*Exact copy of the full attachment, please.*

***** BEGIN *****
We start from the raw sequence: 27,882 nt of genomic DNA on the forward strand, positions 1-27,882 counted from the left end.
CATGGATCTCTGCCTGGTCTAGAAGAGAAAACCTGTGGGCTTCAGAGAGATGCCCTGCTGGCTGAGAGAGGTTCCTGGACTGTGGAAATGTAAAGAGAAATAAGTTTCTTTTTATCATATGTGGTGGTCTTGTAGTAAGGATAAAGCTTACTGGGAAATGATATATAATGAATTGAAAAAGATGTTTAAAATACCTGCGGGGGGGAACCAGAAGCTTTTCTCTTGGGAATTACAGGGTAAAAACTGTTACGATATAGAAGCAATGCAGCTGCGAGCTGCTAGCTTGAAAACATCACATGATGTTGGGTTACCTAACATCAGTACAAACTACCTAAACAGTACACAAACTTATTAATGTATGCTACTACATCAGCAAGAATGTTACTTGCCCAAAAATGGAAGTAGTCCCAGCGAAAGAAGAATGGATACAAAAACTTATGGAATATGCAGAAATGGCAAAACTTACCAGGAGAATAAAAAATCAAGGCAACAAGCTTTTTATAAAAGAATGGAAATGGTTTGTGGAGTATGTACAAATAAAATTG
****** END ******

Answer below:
We start from the raw sequence: 27,882 nt of genomic DNA on the forward strand, positions 1-27,882 counted from the left end.
CATGGATCTCTGCCTGGTCTAGAAGAGAAAACCTGTGGGCTTCAGAGAGATGCCCTGCTGGCTGAGAGAGGTTCCTGGACTGTGGAAATGTAAAGAGAAATAAGTTTCTTTTTATCATATGTGGTGGTCTTGTAGTAAGGATAAAGCTTACTGGGAAATGATATATAATGAATTGAAAAAGATGTTTAAAATACCTGCGGGGGGGAACCAGAAGCTTTTCTCTTGGGAATTACAGGGTAAAAACTGTTACGATATAGAAGCAATGCAGCTGCGAGCTGCTAGCTTGAAAACATCACATGATGTTGGGTTACCTAACATCAGTACAAACTACCTAAACAGTACACAAACTTATTAATGTATGCTACTACATCAGCAAGAATGTTACTTGCCCAAAAATGGAAGTAGTCCCAGCGAAAGAAGAATGGATACAAAAACTTATGGAATATGCAGAAATGGCAAAACTTACCAGGAGAATAAAAAATCAAGGCAACAAGCTTTTTATAAAAGAATGGAAATGGTTTGTGGAGTATGTACAAATAAAATTG